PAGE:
This excerpt from a travel diary written more than a century and a half ago brings out into the light some of the history that seems to have been denied us in the West in recent years - but also rings the bells of recognition within me. Yes, the times have changed, and the people have now returned to the land they can call their own, but the warmth and love and hospitality are still there, and have been shared with me in the past few days as warmly as they were in 1836... The road to reconciliation starts within our hearts. May we have the courage to walk it.
Visit to the Jews of Hebron (1836)
I followed the janissary, who conducted me around outside the walls and through the burying-ground, where the women were scattered in groups among the tombs, to a distant and separate quarter of the city. I had no idea where he was taking me; but I had not advanced a horse's length in the narrow streets before their peculiar costume and physiognomies told me that I was among the unhappy remnant of a fallen people, the persecuted and despised Israelites. They were removed from the Turkish quarter, as if the slightest contact with this once-favored people would contaminate the bigoted follower of the Prophet. The governor, in the haughty spirit of a Turk, probably thought that the house of a Jew was a fit place for the repose of a Christian;1 and, following the janissary through a low range of narrow, dark, and filthy lanes, mountings, and turnings, of which it is impossible to give any idea, with the whole Jewish population turning out to review us, and the sheik2 and all his attendants with their long swords clattering at my heels, I was conducted to the house of the chief Rabbi of Hebron.
If I had had my choice, these were the very persons I would have selected for my first acquaintances in the Holy Land. The descendants of Israel were fit persons to welcome a stranger to the ancient city of their fathers; and if they had been then sitting under the shadow of the throne of David, they could not have given me a warmer reception. It may be that, standing in the same relation to the Turks, alike the victims of persecution and contempt, they forgot the great cause which had torn us apart and made us a separate people, and felt only a sympathy for the object of mutual oppression. But, whatever was the cause, I shall never forget the kindness with which, as a stranger and Christian, I was received by the Jews in the capital of their ancient kingdom; and I look to my reception here and by the monks of Mount Sinai as among the few bright spots in my long and dreary pilgrimage through the desert... .
Judge, then, of my satisfaction at being welcomed from the desert by the friendly and hospitable Israelites. Returned once more to the occupation of our busy, money-making life, floating again upon the stream of business, and carried away from the cares and anxieties which agitate every portion of our stirring community, it is refreshing to turn to the few brief moments when far other thoughts occupied my mind; and my speculating, scheming friends and fellow-citizens would have smiled to see me that-night, with a Syrian dress and long beard, sitting cross-legged on a divan, with the chief rabbi of the Jews at Hebron, and half the synagogue around us, talking of Abraham, Isaac, and Jacob as of old and mutual friends.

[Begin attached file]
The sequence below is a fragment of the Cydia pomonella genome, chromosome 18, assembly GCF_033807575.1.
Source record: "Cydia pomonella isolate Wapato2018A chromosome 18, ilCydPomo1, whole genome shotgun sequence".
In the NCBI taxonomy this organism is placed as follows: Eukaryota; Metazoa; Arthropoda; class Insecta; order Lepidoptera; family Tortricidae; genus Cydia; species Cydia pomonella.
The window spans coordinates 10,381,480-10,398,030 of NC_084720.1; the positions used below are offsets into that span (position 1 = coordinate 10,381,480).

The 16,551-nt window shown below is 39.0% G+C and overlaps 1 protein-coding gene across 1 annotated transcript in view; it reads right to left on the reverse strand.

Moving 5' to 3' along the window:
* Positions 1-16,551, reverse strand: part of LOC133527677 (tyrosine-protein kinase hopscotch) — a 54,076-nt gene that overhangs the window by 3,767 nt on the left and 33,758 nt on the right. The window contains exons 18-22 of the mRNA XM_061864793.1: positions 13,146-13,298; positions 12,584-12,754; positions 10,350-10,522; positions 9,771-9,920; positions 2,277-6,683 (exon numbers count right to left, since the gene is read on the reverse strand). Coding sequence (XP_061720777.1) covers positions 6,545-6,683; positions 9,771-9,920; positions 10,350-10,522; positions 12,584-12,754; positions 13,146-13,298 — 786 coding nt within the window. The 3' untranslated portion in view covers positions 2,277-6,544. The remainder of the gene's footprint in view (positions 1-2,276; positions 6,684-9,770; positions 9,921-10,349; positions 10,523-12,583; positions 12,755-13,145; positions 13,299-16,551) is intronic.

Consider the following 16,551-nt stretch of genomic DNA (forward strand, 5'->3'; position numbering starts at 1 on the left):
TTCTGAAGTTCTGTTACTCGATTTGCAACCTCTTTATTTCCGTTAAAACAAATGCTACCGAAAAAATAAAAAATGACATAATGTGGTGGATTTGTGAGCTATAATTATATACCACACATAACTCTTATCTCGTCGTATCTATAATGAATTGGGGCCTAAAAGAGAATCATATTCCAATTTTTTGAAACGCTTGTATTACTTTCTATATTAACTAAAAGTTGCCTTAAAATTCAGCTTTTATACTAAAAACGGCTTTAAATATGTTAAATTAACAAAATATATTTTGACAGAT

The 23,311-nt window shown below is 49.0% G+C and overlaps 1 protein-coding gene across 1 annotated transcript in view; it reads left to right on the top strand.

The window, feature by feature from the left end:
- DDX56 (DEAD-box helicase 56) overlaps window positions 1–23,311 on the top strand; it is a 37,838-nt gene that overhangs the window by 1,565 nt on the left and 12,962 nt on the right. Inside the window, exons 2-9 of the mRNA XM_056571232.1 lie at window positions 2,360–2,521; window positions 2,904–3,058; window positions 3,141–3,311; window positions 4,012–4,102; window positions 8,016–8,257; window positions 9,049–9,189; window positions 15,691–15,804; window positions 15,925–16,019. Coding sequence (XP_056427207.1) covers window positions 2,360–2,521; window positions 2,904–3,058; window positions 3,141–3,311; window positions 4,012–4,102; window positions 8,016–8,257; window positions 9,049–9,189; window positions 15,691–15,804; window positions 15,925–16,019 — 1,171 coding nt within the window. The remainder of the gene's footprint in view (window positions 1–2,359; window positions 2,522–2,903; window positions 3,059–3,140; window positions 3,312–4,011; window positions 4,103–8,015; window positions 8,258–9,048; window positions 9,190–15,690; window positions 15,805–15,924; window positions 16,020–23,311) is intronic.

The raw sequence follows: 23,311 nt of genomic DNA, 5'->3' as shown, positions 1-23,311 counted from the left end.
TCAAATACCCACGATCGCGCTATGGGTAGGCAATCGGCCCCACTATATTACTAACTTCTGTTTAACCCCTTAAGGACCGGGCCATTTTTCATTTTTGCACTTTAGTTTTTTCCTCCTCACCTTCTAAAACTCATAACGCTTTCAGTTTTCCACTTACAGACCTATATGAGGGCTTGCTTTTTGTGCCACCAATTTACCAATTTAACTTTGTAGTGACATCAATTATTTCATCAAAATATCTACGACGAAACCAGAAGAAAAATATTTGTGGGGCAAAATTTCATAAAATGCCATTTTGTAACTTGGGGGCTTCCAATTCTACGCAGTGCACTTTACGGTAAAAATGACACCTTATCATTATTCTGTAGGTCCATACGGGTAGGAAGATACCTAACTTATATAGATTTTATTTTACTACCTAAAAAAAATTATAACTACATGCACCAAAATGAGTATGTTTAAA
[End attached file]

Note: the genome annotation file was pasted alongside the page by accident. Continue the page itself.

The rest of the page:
With the few moments of daylight that remained, my Jewish friends conducted me around their miserable quarter. They had few lions to show me, but they took me to their synagogue, in which an old white-bearded Israelite was teaching some prattling children to read the laws of Moses in the language of their fathers; and when the sun was setting in the west and the Muezzin from the top of the minaret was calling the sons of the faithful to evening prayers, the old rabbi and myself, a Jew and a Christian, were sitting on the roof of the little synagogue, looking out as by stealth upon the sacred mosque containing the hallowed ashes of their patriarch fathers. The Turk guards entered the door, and the Jew and the Christian are not permitted to enter [the Tomb of the Patriarchs in Hebron – I.K.]; and the old rabbi was, pointing to the different parts of the mosque, where, as he told me, under tombs adorned with carpets of silk and gold, rested the mortal remains of Abraham, Isaac, and Jacob .
1 The author probably did not know that in all Muslim lands, travelers could be lodged only ill the Jewish quarter (or Christian, if it existed) or in khans.
2 The sheik and his attendants were Arabs paid to protect the security of the traveler. Every traveler, even if indigenous to the country, was obliged to place himself under the protection of an escort so as to escape the danger of being robbed or killed by the Bedouins.
John Lloyd Stephens (1805-1852), the later discoverer of the Maya civilization, from a book Incidents of Travel in Egypt, Arabia, Petrea and the Holy Land, New York, 1837; reprint University of Oklahoma 1970, (pp. 312-14).